My World is Shifting But I’m Strong Enough to Stand

GlobeI was incredibly lucky during my first year of sobriety, in that life around me remained consistent. While I waged a war internally, running through a thick forest of long-suppressed feelings, battling the demons of addiction and the realities of decisions I made within addiction, the sun rose and set every day without a hitch. Little hiccups occurred along the way, but overall, external forces were kind to me.

Fast forward to day 399: the world around me is starting to shift ever so slightly.

My husband is quitting his job today to start with a new company at a 40% pay reduction.

My sponsor has asked to meet with me at my home tonight. I believe she is going to tell me she can no longer sponsor me. She’s been struggling at a dangerous level lately and I don’t think it’s a smart idea for her to be a sponsor right now. I think she’s realizing that now, too.

400 days ago the ball of angst would have started building in my stomach, my mind would try to remember how much vodka I have left and how soon I can get to it without arousing suspicion, and my body would automatically drive to the closest liquor store (my mind not catching up to my body until I’m pulling into the parking lot).

Today, I’m able to calmly and objectively review both of these imminent changes. To me, that’s a testament to the work I’ve done this year in therapy and AA. Sure, my head is swimming a little when I think about how my husband and I will have to adjust to this significant drop in income. And yes, there is a butterfly or two where previously the ball of angst would have been, as I anticipate the uncomfortable conversation when my sponsor “divorces” me. But I’m taking a moment to reflect on how I’m feeling and comparing it to how I think I would have felt had this day happened a little over a year ago. The difference is extraordinary and I am proud of myself.

Even that small piece of self-awareness is enormous. To have the clarity to stop and reflect, instead of falling off a proverbial cliff into a pity party, is a significant change.

I am proud of that, as it makes the work I’ve done feel tangible. Until now, it’s been an abstract awareness of the work I’ve done.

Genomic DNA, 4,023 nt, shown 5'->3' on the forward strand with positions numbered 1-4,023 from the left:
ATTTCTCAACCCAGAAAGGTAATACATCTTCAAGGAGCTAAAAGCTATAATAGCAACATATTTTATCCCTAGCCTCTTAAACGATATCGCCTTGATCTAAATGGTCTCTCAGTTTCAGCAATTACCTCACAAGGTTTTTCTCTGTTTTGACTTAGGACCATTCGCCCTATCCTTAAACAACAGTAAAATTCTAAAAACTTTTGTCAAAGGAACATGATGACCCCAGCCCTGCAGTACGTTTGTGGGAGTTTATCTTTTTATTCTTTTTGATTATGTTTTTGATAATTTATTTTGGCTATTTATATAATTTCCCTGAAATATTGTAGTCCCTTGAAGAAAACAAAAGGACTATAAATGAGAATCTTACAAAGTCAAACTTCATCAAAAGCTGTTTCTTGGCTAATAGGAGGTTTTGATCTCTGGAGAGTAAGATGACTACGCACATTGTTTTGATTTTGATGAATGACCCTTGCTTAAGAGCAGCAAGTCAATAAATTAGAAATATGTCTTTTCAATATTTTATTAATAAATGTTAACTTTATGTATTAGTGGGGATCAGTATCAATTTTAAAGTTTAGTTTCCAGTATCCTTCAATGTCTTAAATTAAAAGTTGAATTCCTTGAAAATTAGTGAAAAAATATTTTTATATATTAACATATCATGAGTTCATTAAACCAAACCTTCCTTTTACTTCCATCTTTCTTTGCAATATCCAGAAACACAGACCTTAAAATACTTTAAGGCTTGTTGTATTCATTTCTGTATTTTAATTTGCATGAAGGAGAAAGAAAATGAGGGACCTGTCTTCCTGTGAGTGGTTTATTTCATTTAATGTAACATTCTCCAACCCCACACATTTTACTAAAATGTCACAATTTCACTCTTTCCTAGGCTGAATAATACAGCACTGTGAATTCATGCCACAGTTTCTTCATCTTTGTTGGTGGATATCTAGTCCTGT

I’ve heard people in meetings say that they’re grateful to be alcoholic because it brought them to AA where they’ve learned how to change their lives and they’ve become part of a supportive family that will absolutely help you when you need propping up. I suppose that’s how some alcoholics in recovery have survived unthinkable tragedy and stayed sober.

If people before me can stay sober through the unthinkable, then surely I can get through whatever I need to today. Again, I am incredibly grateful that my world stayed so stable for that year while I learned how to be a strong enough person to continue standing when the world becomes a little unstable.

 

With Clarity, Analysis Must Come

For years I drowned any and all feelings with vodka. When that stopped working a year ago, I spent the year focussed on simply not drinking. I didn’t think about tomorrow, I only thought about today. After stringing together a few hundred sober 24 hours, I started feeling confident in sobriety. That’s when the focus shifted.

It’s time, now that I can look at the world with more clarity, to look at my life and truly analyze if it’s the life I want in the future. I had a session with my therapist last night and this came up unexpectedly. The emotion that poured out of me as we talked about my marriage was raw. It’s a clear indicator that I need to explore the viability of this relationship.